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Canadian Billionaire Investor Seymour Schulich’s Bets on Oil

Canadian billionaire investor Seymour Schulich, through The Schulich Foundation, announced in August that he purchased another two million shares of Pengrowth Energy Corp. (TSX:PGF)(NYSE:PGH), increasing his stake to 18.6% of the energy company.

He has also been adding to his share of Birchcliff Energy Ltd. (TSX:BIR). In July, he acquired an additional three million shares, totaling about 45 million shares, or 30% of the company. These two stocks have returned over 100% year-to-date, outpacing the S&P/TSX energy index, which has gained about 20% over the same period.

Why Pengrowth Energy?

Pengrowth Energy has some of the top-producing conventional and oil sands assets in Alberta and over $11 billion in potential development opportunities. However, the collapse in oil prices, the company’s insurmountable debt, and consecutive earnings misses pushed the stock to all-time lows in early 2016.

The company also suspended its dividend in 2016 to free up about $22 million in annual savings. The stock hit its 52-week low of $0.66 per share in early January and has since climbed to about $2.10 per share. In its latest corporate presentation, titled “Survive to Thrive,” management stated that its focus for the near term is on improving the company’s balance sheet through various cost- and debt-reduction strategies.

The company has $640 million in debt maturing in 2017, which it expects to repay using excess cash from operations, $300 million worth of dispositions, and the remaining drawn from its credit facility.

On a more positive note, the company’s risk-management program has been successful at sheltering some of its funds from operation (FFO) from the 70% decline in commodity prices.

The company has been able to mitigate about 40% of potential declines in FFO due to the falling oil price. It hedged about 82% of its production in 2016 at $83 per barrel and 96% of its natural gas at $3.26 per million cubic feet. In addition, the company has been able to reduce its operating costs by 12% to approximately $13.50 a barrel, which has improved its operating margins.

Why Birchcliff Energy?

Birchcliff Energy is one of the best-performing energy stocks in Canada with a compounded annual production growth rate of 30% since 2005. In Q2 2016, the company reported a modest 3% increase in production and a 70% decline in its funds from operations, primarily attributed to low commodity prices.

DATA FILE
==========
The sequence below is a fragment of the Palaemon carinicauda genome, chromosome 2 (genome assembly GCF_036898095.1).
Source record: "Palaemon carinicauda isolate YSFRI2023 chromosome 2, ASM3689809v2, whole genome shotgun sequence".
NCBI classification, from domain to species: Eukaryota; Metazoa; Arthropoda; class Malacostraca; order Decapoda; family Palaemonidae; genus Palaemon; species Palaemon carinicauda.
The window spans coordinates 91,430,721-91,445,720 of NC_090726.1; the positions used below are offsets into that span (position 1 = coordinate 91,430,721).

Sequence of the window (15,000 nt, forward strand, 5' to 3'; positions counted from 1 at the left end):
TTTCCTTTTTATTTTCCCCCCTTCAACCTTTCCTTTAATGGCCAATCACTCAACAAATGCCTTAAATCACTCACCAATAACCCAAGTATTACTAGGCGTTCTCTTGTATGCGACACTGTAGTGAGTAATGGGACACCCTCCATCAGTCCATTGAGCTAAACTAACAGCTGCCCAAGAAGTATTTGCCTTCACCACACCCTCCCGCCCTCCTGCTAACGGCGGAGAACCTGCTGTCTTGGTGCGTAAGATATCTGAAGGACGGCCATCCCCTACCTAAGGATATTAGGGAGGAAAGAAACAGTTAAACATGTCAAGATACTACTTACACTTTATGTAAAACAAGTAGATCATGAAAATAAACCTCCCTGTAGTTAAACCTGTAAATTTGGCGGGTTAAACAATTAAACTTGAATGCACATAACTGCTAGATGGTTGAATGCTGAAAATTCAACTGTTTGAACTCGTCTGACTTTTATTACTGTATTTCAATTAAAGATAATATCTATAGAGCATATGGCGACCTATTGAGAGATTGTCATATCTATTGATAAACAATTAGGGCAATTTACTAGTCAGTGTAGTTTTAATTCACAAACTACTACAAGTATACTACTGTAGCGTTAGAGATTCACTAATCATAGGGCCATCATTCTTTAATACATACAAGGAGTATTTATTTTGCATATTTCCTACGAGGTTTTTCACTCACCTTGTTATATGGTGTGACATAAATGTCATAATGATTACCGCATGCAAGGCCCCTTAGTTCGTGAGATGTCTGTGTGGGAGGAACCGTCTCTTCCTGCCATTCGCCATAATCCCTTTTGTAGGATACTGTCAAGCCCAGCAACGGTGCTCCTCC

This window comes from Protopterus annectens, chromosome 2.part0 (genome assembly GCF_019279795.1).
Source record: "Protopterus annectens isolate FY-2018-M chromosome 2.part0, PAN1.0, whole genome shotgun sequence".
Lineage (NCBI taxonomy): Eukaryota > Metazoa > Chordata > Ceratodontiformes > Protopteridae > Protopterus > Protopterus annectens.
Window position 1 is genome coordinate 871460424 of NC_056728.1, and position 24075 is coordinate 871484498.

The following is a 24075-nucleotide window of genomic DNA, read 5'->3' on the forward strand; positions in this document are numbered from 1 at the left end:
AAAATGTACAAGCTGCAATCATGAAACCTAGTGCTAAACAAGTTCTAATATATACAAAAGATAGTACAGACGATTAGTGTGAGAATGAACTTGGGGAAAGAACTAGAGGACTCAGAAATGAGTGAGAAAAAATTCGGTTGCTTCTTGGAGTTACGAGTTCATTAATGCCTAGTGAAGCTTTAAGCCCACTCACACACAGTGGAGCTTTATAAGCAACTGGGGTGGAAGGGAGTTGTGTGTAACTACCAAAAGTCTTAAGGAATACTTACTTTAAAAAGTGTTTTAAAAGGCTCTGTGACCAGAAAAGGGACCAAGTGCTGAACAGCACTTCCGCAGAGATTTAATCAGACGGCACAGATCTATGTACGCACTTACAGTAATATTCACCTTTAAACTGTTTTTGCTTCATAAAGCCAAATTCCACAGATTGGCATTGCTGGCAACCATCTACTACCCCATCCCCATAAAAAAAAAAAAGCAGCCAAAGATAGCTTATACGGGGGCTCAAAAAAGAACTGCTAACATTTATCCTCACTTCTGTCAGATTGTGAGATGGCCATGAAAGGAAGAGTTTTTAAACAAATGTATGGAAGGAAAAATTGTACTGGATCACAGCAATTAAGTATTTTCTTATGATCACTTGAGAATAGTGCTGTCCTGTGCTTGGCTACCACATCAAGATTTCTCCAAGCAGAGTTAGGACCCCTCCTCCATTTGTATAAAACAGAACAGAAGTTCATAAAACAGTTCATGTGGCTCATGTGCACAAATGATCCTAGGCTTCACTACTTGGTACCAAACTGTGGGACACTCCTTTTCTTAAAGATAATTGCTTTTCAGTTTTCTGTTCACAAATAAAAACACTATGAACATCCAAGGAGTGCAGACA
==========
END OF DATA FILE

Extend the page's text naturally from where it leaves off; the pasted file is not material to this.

However, it has taken steps to reduce its operating costs by 24%, which are already some of the lowest in the industry. It also increased its capital expenditures in 2016 by 40% to $145 million, which will be focused in the Peace River area of Alberta.

In June, the company announced that it agreed to purchase Encana Corporation’s Gordondale assets. To fund the acquisition, Birchcliff Energy issued $690.8 million in shares, fully subscribed by a syndicated of lenders, that included $18.8 million in stock allocated to Schulich in a private placement.

As a result of the acquisition, the corporation has increased its annual average production guidance for 2016 by 25%. It also changed the company’s commodity supply mix from approximately 88% natural gas, 8% light oil, and 4% natural gas liquids (NGLs) to 77% natural gas, 10% light oil, and 13% NGLs.

Conclusion

Growth investors in the energy sector concerned about the near term should examine each company’s strategy for 2016 and 2017. Pengrowth Energy has over 30% of its debt maturing in 2017 and has indicated that any excess cash will be allocated to reducing this debt. The company has top-tier assets, but capital expenditure attributed to growth, which is down 86% this year, will come secondary to paying down debt.

On the other hand, Birchcliff Energy is increasing its capital expenditures in 2016 by 40%, taking advantage of a lower-cost environment. The Gordondale acquisition includes 992 potential drilling sites, which gives the company more options to employ its capital. It also adds a significant amount of liquids production with a relatively low base-production decline rate of approximately 20%, giving management more flexibility to increase company cash flows.

 

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Fool contributor Scott Brandt has no position in any stocks mentioned.

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